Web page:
Profiles have been around for a long time, and, until recently, they were the best way to segment users into access groupings in order to restrict access to Salesforce objects and fields. They are the traditional baseline of access control. But sometimes, it is easy to have too much of a good thing, and Salesforce orgs quickly became overly propagated with profile after profile, some going as far as a profile for every Salesforce user. Enter the newcomer Permission Sets.
Why Permission Sets?
Permission Sets are not technically new since they have been around since 2012. However, the use of Permission Sets is now being encouraged and will soon be forced as Salesforce transitions away from Profile-level, field-level access. The handling of multiple Permission Sets was difficult, so Salesforce introduced the concept of Permission Set Groups to aggregate multiple Permission Sets under one umbrella, then, soon after, Muting Permissions to restrict access for Permission Set groups. A little confusing?
How to Set up Permission Sets, Permission Set Groups, and Muting Permissions
Let’s walk through the scenario together; then, we will go into the solution.
Let’s say that your B2C sales organization has three core teams:
A role hierarchy is set up to ensure visibility to records based on each person’s position:
- Account Executives report to Sales Managers, however, this structure ensures that Customer Success has visibility into only the records that their Account Executives own, while the Sales Manager has access into all records owned by all of their Account Executives and Customer Success reps.
- Sales Managers need a sweeping view and edit access to all objects related to the customer journey.
- Customer Success is responsible for retention and upsells, so fields related to these processes should be editable.
Account Executives are solely focused on new sales, so their visibility should be limited to hone all focus on data that leads to deals.
Let’s use our imaginations and assume that this list of field and object permissions fills up a few pages. It’s not a simple set of three items!
Luckily, there’s a solution to manage access and move on from just using Profiles:
We have one Profile – Sales – that we use for these roles since the requirements for these groups are the same across three key items controlled by profile:
- Login IP ranges
- Default Record Types
- Page Layout Assignment (AND dynamic forms)
We should also expect that there will be field additions and changes to requirements over time, so the Permissions Sets need to be set up so that a future admin would understand exactly what we have in each one. Ie, A permission set for each role could technically work, but it would be harder to maintain than permissions set up by Object and then grouped.
Let’s create two permission sets:
- Accounts and Contacts – since they have similar access requirements for our team.
- Assets – Accounting also needs to update this data, but this team does not edit Accounts or Contacts. Thus, we will keep it separate to make our Permission Set reusable!
We also need three Permissions Set Groups – one for each role. These groups will aggregate our two permissions sets and allow us to add muting permissions to restrict access per role.
Back to our Permission Sets:
- Accounts and Contacts:
- Rating Field (Account): Read/Edit
- Warranty Expiration Field (Contact): Read/Edit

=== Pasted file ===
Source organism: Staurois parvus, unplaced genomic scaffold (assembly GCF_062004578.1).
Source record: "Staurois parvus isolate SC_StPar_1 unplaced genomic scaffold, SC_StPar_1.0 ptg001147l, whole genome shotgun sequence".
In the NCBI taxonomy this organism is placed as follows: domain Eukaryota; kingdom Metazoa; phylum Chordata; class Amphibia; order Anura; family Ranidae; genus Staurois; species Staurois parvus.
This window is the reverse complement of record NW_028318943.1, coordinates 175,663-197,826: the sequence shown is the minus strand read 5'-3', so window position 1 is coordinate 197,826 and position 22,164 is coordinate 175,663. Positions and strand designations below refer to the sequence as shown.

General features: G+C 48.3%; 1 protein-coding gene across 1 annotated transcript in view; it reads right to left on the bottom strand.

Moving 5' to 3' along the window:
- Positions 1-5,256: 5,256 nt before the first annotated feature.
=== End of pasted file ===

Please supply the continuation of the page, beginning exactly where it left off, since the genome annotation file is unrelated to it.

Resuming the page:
- Asset: Read/Edit all fields
At the time that this article was written, read and edit access to all fields on an object is a.. pain in the **insert emoji of Donkey from Shrek**, but there is hope! Follow the progress of “Select All” here.
Permission Set Groups & Muting
There are three Permission Set Groups for each of our core user groups:
Our Sales Manager group is the easiest one to create – we just assign the two permission sets, and we are good to go. Why? This position has the widest data access level out of the three. All our permission sets are designed for the widest level of access -then access is limited via muting permission sets.
For this position, we apply both of our permissions sets and then apply Muting Permissions to limit access to the Warranty Expiration filed on Contact and the Asset object. Unlike Permission Sets, we create Muting Permissions directly from the Permission Set Group – not the Permission Sets page.
A muted permission in a permission set group restricts access to the field, object, or feature regardless of what the permission sets assigned to the group grant:
We simply mute edit access to the field and mute edit access to all Asset records – then we can reuse the same permission sets for the Customer Success position.
Again, another Permission Set Group, the same two permission sets, then muting permissions.
How do I transition from Profiles to Permission Sets?
Salesforce has a Profile -> Permission Set conversion tool, which may work for some smaller Salesforces. Those that are larger, need to watch limits, as there are only 1,000 permission sets allowed for most implementations.
Trailhead’s Data Categorization and Access Superbadge is a great starting point.
CapStorm Helps You Transition to Permissions
Permissions transitions can be a tricky thing to master. It’s often tough to ensure that you do not accidentally impact a user’s day-to-day job by removing access to something that you did not know that they used in the first place!
A good plan is to minimize risk by backing up metadata frequently. Backups with CapStorm automatically version meta changes so that you can, in just a few clicks, roll back to the original profile, if needed, or fix a permission set.
Ready to learn more? We’re here to answer your questions!